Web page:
Even just two games into his career with the team, it is safe to say that there has never been anyone quite like Vladimir Guerrero Jr., and there may never be again.
To a great extent, that is a tribute to the awesome skill and exceptional poise of the player himself. But the young Guerrero also finds himself in the midst of a unique set of historical, cultural and economic circumstances that have shaped his development, as well as his arrival.
Certainly, the Blue Jays have had their share of remarkable players over the years, and they all had their debuts. Tony Fernandez’s arrival was one of the key elements that changed the Blue Jays franchise from an addled and sometimes embarrassing expansion franchise to the perpetual contender that they became in the mid-to-late 1980s. His arrival was heralded enough that he was at least mentioned in season previews before the 1984 season, after having had his September call-up the previous year.
Fernandez was called up after Victoria Day in 1984, shortly before his 22nd birthday, and promptly started his season 0-for-19. In fact, Hall of Fame manager Bobby Cox scarcely started Fernandez in his first month in the big leagues that year, using Fernandez primarily as a pinch hitter, pinch runner and defensive replacement. One could only imagine if Charlie Montoyo were to give Bo Bichette the same treatment when he arrives, eventually.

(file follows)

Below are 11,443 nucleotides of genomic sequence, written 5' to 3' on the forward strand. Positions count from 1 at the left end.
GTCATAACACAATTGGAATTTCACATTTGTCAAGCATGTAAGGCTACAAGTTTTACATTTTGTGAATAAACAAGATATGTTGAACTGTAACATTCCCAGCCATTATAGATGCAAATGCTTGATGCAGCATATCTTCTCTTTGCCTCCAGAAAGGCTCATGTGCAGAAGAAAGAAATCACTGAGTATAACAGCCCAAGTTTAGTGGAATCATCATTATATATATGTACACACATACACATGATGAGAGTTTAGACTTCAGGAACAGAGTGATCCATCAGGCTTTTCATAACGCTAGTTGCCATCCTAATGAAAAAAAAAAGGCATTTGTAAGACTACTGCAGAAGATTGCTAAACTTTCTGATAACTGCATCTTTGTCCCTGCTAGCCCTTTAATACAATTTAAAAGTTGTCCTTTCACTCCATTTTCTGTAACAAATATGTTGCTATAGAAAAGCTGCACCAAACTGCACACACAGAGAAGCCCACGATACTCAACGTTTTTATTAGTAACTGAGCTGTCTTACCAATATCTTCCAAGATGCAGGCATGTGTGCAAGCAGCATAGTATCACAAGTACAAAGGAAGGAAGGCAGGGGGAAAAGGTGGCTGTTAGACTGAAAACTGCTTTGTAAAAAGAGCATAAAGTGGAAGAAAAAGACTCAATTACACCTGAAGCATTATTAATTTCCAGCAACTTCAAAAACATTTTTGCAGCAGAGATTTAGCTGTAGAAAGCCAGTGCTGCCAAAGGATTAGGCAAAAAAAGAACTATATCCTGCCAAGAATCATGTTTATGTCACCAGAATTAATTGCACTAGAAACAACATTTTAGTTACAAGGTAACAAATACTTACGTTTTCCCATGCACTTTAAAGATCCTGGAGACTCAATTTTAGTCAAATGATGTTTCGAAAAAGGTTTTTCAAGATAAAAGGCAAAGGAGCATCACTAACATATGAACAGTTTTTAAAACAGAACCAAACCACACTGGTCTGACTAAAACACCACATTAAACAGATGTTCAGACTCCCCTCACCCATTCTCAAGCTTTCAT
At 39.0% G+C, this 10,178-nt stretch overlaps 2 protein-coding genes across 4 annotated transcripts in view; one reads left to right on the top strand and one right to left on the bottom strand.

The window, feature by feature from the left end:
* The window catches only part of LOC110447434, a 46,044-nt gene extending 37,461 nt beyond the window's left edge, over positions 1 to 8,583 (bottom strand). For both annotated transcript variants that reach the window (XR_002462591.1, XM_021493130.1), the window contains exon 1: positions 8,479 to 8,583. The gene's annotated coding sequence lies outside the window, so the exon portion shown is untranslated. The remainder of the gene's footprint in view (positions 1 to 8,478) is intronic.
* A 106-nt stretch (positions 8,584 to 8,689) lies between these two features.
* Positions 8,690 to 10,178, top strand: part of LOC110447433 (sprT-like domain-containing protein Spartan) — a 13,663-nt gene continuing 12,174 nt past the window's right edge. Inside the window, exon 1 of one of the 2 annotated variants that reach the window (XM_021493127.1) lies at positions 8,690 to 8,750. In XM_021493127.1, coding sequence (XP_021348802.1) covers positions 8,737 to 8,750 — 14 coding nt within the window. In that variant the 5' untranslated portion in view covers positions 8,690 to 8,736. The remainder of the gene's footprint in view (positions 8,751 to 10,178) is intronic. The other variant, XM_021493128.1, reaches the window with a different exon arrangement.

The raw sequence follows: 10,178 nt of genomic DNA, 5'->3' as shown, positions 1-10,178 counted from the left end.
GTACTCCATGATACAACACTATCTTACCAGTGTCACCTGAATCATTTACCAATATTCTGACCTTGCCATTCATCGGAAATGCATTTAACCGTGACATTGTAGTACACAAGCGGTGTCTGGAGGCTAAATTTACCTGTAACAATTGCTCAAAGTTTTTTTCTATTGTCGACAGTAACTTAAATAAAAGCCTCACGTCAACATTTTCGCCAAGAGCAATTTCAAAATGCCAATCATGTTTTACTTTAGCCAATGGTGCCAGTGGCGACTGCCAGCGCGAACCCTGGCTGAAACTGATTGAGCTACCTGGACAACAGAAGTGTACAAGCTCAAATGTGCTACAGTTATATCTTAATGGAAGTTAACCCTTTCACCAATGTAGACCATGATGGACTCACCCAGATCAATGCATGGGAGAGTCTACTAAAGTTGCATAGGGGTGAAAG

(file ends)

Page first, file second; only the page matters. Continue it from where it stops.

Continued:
Carlos Delgado followed a similar path, getting summoned for two games in September of 1993 — as a catcher, don’t forget — before starting the next season off with the big club. Delgado came into that season as the fourth-ranked prospect in baseball, but such things weren’t really part of the daily discussion. If anything, Delgado’s reputation amongst Jays fans was defined more by his first three weeks of the 1994 season, in which he slammed eight home runs, than any previous knowledge of his exploits in Syracuse, or Knoxville, or St. Catherines.